Other People’s Kids (aka OPKs)


I like kids, but every time I see them screaming at their mom in the parking lot, my reproductive organs shrivel up a bit more. Most people think their own children are lovely, entertaining, and just the cutest things that ever walked the face of the earth. It’s “other people’s kids” that are taking the store down with them. It’s “other people’s kids” that can’t help but squirm, kick seats, and run up and down the aisles during movies. Sometimes parents don’t know when their kid is the child star of every adult’s nightmares. Answer these questions (honestly) to find out if you’re raising an OPK:

*Have you ever had to leave a public place because your child was embarrassing you by throwing a temper tantrum?

*Have other adults given you and your child THE LOOK (ya know, the head shake and disapproving stare)? Does the area around you and your child seem to magically clear out after you two arrive?

*Have you ever had to bribe or convince your child to behave (especially in public)?

*Have you ever had to pay for something in a store that you didn’t want to buy because your child damaged it?

*Have you ever had to pay a babysitter extra money in order to persuade them to watch your child?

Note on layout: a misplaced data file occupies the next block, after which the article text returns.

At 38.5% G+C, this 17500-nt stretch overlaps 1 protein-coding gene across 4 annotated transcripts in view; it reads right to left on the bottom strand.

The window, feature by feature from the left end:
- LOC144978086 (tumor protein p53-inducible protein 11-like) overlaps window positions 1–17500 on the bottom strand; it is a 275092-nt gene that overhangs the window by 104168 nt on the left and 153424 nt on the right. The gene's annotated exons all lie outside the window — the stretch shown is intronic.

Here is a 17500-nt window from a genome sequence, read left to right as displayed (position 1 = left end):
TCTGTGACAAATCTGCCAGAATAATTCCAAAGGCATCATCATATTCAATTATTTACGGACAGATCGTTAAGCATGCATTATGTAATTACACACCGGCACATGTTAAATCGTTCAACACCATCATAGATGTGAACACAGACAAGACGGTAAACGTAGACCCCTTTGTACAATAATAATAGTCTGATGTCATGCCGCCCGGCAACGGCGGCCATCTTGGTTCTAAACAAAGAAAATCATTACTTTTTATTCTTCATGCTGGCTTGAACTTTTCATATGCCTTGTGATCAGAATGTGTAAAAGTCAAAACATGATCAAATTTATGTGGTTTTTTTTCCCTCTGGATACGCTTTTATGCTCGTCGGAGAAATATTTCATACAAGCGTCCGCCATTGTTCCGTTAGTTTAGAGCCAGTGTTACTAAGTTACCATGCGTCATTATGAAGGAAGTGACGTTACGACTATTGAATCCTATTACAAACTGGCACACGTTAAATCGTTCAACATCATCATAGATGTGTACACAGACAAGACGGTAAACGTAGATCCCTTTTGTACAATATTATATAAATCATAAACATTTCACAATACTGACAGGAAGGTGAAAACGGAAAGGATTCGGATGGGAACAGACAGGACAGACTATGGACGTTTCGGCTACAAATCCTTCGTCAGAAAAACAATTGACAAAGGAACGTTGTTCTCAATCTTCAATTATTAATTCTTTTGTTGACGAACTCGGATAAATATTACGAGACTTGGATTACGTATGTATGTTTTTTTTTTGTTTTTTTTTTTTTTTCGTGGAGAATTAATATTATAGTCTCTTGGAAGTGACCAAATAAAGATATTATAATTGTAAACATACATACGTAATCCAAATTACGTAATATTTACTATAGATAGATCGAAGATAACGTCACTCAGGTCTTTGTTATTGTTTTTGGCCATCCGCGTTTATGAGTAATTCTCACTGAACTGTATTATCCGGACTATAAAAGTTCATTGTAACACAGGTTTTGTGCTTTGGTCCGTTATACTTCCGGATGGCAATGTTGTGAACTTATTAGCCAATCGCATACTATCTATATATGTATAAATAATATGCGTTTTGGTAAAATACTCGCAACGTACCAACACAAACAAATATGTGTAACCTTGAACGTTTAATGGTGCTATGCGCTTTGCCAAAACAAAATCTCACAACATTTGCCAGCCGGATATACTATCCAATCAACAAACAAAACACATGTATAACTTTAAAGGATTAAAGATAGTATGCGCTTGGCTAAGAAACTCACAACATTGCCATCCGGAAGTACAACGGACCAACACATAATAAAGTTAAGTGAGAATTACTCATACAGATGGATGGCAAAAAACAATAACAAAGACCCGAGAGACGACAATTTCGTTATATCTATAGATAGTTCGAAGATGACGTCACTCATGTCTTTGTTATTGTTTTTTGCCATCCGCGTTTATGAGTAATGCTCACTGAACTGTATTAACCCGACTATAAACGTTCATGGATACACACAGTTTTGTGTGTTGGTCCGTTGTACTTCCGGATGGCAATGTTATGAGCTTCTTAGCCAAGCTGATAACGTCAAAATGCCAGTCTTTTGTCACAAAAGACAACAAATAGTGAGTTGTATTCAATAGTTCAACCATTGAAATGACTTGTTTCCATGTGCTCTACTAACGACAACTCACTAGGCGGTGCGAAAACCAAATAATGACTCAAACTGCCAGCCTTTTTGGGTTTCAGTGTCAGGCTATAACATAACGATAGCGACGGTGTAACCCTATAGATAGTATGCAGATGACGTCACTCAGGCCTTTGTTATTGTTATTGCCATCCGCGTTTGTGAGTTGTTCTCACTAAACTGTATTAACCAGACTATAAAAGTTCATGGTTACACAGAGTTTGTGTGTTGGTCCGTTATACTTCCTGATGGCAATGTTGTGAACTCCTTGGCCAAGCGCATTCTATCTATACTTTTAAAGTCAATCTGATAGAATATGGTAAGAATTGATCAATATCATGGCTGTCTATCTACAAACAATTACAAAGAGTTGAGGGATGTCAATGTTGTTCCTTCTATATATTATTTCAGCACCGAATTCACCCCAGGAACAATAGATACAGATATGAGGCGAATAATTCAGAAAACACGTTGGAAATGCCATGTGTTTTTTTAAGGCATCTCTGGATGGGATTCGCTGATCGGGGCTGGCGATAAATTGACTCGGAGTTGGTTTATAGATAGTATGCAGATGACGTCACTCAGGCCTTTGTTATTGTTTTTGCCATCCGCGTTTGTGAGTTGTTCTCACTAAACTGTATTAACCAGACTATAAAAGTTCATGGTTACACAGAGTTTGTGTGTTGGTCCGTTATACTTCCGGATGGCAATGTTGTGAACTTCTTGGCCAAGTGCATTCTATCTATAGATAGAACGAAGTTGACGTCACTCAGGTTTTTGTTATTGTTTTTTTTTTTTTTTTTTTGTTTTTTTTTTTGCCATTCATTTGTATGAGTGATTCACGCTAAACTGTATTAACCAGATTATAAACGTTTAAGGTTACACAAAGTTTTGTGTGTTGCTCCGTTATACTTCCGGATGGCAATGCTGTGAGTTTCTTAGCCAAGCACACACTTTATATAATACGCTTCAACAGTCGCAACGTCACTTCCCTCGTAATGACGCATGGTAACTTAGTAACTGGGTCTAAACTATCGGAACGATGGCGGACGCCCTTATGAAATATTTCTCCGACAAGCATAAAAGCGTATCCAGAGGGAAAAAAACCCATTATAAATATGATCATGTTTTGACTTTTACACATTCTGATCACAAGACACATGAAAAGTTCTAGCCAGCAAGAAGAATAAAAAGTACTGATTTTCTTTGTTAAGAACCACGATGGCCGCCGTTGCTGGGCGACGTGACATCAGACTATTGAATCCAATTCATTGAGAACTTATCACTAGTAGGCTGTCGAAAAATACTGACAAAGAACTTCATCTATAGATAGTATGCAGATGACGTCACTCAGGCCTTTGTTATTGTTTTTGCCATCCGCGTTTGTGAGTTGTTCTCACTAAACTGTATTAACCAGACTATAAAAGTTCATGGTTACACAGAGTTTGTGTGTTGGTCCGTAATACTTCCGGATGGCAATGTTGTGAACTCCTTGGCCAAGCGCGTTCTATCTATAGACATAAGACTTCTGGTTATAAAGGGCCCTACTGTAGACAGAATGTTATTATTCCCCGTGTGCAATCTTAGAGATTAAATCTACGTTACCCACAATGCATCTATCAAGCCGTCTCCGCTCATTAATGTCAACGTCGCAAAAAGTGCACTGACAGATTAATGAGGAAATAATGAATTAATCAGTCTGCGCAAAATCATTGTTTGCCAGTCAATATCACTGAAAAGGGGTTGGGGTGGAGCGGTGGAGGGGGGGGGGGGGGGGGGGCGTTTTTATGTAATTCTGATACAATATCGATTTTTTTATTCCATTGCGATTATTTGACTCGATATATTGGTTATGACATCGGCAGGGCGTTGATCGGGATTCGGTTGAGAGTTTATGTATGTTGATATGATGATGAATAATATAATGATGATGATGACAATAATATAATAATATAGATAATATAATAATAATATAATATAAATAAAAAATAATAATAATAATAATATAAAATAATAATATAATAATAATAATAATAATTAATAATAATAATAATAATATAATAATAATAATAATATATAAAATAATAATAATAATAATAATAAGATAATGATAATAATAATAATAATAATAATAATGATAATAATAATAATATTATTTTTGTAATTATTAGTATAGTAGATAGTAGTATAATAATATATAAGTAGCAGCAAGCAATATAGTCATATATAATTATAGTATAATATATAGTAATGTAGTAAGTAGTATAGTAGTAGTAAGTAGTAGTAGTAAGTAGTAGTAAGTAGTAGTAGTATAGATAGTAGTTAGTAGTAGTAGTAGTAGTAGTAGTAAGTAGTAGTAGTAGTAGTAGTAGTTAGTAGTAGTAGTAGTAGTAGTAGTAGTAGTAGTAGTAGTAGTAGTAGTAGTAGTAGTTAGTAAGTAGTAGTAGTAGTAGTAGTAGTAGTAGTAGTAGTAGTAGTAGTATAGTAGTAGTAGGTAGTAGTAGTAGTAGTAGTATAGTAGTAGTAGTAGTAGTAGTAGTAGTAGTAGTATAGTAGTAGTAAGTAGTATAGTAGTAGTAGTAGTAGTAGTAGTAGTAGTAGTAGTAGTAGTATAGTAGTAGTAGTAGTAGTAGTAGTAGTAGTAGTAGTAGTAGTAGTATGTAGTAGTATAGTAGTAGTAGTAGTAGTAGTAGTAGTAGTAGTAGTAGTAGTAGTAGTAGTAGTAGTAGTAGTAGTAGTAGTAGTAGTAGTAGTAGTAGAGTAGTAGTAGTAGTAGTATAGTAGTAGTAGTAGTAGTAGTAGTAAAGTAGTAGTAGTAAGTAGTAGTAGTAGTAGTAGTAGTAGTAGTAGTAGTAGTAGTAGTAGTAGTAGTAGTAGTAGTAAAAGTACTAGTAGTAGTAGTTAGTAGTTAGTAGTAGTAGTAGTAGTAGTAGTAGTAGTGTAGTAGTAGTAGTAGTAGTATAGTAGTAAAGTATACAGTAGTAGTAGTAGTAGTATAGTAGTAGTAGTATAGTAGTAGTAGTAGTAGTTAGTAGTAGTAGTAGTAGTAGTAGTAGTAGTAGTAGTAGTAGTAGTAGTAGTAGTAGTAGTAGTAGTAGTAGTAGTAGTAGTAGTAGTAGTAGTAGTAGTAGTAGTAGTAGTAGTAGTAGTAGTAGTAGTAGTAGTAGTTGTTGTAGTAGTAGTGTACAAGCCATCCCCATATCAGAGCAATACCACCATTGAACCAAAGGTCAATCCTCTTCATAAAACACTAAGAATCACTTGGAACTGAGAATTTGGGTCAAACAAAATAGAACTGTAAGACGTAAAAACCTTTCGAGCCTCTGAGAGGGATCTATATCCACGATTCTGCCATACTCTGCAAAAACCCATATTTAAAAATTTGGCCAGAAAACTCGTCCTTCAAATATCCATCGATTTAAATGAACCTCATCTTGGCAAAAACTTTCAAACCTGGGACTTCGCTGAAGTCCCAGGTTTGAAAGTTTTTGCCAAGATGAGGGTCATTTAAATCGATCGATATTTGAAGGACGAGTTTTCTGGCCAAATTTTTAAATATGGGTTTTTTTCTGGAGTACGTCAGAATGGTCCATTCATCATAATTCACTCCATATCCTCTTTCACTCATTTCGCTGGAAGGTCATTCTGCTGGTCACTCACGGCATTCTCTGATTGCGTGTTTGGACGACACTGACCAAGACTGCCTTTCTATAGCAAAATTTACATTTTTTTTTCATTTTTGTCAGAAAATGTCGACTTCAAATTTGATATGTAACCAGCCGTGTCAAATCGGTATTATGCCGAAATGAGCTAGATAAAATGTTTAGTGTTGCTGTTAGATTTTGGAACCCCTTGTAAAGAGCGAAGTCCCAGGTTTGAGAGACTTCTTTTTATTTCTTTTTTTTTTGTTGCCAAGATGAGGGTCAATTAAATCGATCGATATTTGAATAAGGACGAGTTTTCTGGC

*And once you do manage to find a babysitter, does the babysitter seem overly happy and/or relieved when you arrive to pick up your child? (Note: If you don’t get a positive report from the babysitter, then something terrible happened.)

*Does the facial expression below look too familiar? Does your child wear this facial expression at least twice a day?


If you answered “yes” to any of these questions, then I’m sorry to inform you that your child is the dreaded “other people’s kid.”

If you answered “no” to all of these questions (or don’t have any kids of your own), then you might enjoy this: http://www.amazon.com/I-Hate-Other-Peoples-Kids/dp/1416909885/ref=pd_bbs_sr_1/102-8546345-4013714?ie=UTF8&s=books&qid=1187797707&sr=8-1


~ by jdfodio on August 22, 2007.

One Response to “Other People’s Kids (aka OPKs)”

  1. Yeah, it seems that the most important skill you develop as a young parent is selective deafness.

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